home
RSS
September 1st, 2012
11:08 AM ET

My Take: Give me Bali's empty chair over Eastwood's

An empty chair in Bali.

Editor's note: Stephen Prothero, a Boston University religion scholar and author of "The American Bible: How Our Words Unite, Divide, and Define a Nation," is a regular CNN Belief Blog contributor.

By Stephen Prothero, Special to CNN

When I went to Bali a few years ago, I didn’t go, like most tourists, for the beaches or, like Elizabeth Gilbert, for love. I went for the religion. I wanted to learn something about the unique brand of Hinduism practiced there.

Balinese Hinduism differs from Indian Hinduism in many ways. For example, in Balinese temples there are often no images of God. But for me the most arresting religious image I encountered was the empty chair.

I saw this chair, typically crafted of stone, everywhere in Bali—on streetcorners and mountaintops, and in households and rice fields. It is a shrine to Ida Sanghyang Widhi, the High God to Balinese Hindus. And it symbolizes, among other things, the indescribability of the divine.

Historians say this icon was brought to Bali in the sixteenth century from Java. Religious Studies scholars see some Buddhist influence here, which would not be surprising since Buddhism thrives throughout the Indonesian archipelago that encompasses Bali.

Follow the CNN Belief Blog on Twitter

I saw the empty chair as an invitation—an invitation to reckon with God on your own terms and in your own way. I also saw it as an elegant refusal—a refusal to reduce God to simplistic terms we can understand.

Clint Eastwood has now turned “the empty chair” into a meme of a very different sort. In his speech on Thursday at the Republican National Convention, he argued with an invisible Barack Obama in an empty chair, drawing applause from the audience but upstaging Mitt Romney in the process.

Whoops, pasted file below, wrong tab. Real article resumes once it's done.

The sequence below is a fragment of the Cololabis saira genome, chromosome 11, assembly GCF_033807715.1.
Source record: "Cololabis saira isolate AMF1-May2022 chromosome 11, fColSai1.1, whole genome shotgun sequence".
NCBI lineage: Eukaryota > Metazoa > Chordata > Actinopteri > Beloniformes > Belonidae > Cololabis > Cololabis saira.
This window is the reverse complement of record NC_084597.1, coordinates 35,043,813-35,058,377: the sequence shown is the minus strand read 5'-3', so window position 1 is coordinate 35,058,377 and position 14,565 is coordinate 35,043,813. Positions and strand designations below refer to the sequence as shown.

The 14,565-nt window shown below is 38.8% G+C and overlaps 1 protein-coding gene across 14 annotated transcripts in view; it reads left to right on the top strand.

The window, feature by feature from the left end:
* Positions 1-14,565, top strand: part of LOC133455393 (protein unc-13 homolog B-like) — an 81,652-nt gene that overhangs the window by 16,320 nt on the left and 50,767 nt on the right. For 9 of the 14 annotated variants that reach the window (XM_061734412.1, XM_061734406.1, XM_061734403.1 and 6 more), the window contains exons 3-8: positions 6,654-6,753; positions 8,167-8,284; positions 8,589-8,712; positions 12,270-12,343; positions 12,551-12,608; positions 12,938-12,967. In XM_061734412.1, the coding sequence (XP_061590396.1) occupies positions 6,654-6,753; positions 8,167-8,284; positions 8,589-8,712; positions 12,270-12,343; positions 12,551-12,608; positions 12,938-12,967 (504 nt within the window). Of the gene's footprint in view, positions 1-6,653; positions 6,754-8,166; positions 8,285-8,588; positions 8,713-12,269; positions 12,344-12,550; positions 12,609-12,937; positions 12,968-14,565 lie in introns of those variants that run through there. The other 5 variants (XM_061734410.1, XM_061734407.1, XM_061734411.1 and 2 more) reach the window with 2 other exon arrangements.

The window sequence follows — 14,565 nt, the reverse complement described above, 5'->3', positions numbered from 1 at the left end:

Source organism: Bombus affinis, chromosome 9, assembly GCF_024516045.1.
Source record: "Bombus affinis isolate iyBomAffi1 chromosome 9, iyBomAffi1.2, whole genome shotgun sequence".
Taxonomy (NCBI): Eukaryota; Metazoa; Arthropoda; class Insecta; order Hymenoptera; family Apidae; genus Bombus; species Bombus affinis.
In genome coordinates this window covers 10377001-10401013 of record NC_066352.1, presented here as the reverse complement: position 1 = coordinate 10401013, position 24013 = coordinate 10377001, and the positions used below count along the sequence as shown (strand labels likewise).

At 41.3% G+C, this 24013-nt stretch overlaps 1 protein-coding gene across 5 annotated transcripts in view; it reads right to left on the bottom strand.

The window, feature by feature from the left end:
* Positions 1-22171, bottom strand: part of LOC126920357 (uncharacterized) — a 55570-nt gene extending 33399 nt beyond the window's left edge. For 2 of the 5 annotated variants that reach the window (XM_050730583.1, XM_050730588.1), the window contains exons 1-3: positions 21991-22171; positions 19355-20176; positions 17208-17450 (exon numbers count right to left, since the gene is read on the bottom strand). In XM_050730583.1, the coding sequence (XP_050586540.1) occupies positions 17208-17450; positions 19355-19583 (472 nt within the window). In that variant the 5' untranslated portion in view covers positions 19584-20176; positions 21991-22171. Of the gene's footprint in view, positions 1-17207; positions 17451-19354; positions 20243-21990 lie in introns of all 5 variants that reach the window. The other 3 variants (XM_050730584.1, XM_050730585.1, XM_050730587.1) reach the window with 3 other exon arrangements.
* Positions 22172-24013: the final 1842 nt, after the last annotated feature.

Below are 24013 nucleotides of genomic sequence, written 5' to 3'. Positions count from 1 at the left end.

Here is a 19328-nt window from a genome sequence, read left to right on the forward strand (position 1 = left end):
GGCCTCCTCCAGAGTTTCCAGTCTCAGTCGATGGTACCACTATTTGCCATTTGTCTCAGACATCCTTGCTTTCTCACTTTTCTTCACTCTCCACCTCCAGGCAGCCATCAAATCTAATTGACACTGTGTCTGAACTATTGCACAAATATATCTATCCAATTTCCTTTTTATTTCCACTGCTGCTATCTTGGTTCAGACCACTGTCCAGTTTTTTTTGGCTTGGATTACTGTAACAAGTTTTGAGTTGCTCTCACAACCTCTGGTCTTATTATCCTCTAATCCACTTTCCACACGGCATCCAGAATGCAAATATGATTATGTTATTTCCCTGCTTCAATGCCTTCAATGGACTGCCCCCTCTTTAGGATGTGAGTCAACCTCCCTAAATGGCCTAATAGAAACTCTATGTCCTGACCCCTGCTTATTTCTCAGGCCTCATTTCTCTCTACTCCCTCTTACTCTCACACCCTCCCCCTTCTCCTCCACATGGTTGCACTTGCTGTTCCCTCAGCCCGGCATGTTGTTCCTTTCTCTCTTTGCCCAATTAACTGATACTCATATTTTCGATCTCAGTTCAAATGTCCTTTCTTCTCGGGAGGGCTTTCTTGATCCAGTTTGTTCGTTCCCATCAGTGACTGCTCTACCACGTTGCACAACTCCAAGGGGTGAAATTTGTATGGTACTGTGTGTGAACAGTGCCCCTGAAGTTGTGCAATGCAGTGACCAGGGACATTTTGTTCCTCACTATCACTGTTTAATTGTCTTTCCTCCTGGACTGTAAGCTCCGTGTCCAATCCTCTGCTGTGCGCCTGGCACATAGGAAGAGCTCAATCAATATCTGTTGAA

What struck me as I saw this performance was how different Eastwood’s use of the empty chair was from how people use it in Bali.

In Bali, to stand in front of the empty chair is to reckon with your limits, and particularly with what you don’t know. But Eastwood and those who applauded him were driven by hubris, not humility. They claimed to know what Obama would say if he were in fact sitting in that chair, and of course the words they put in his mouth (including profanities) were words of their choosing, not his.

CNN’s Belief Blog: The faith angles behind the biggest stories

My point is not that Obama is a God and should be treated with the reverence of one. Far from it. Obama is a human being, and like every human being he has made mistakes.

My point is that, even as religion has moved to the center of American political life, humility has moved to the periphery.

One of the functions of religion has traditionally been to remind us of our limits: we are sinners, and only God is God; we see through a glass darkly, and only God sees face to face. But we have turned that function off.

Today’s political religion puts human beings above God. It turns God into a pawn in our political chess games, brazenly enlisting God's support for our particular policies on tax rates or abortion or the war in Afghanistan.

Once you have accustomed yourself to putting words in the mouth of God, it is pretty easy to start putting words in the mouths of your political opponents. You run not against the real Obama, his words and his actions, but against your own made up “invisible Obama.”

Instead of taking their cues from a Hollywood director, Republicans should follow the example of a great Republican, and perhaps the greatest American, Abraham Lincoln. In the face of a culture war that turned into the Civil War, Lincoln pleaded for a civil politics in both North and South. “We are not enemies, but friends,” he said in his First Inaugural Address. “We must not be enemies.”

In his Second Inaugural, Lincoln humbly confessed his confusion over what God was doing in allowing the Civil War to drag on and take so many lives, only to conclude that “the Almighty has His own purposes.”

Lincoln’s political piety was a faith of the Balinese empty chair—a humble faith that knew its own limits and confessed its own confusion. I’ll take that over Eastwood’s variety any day.

The opinions expressed in this commentary are solely those of Stephen Prothero.

- CNN Belief Blog contributor

Filed under: 2012 Election • Church and state • Hinduism • Mitt Romney • Politics • United States

soundoff (553 Responses)
  1. Peter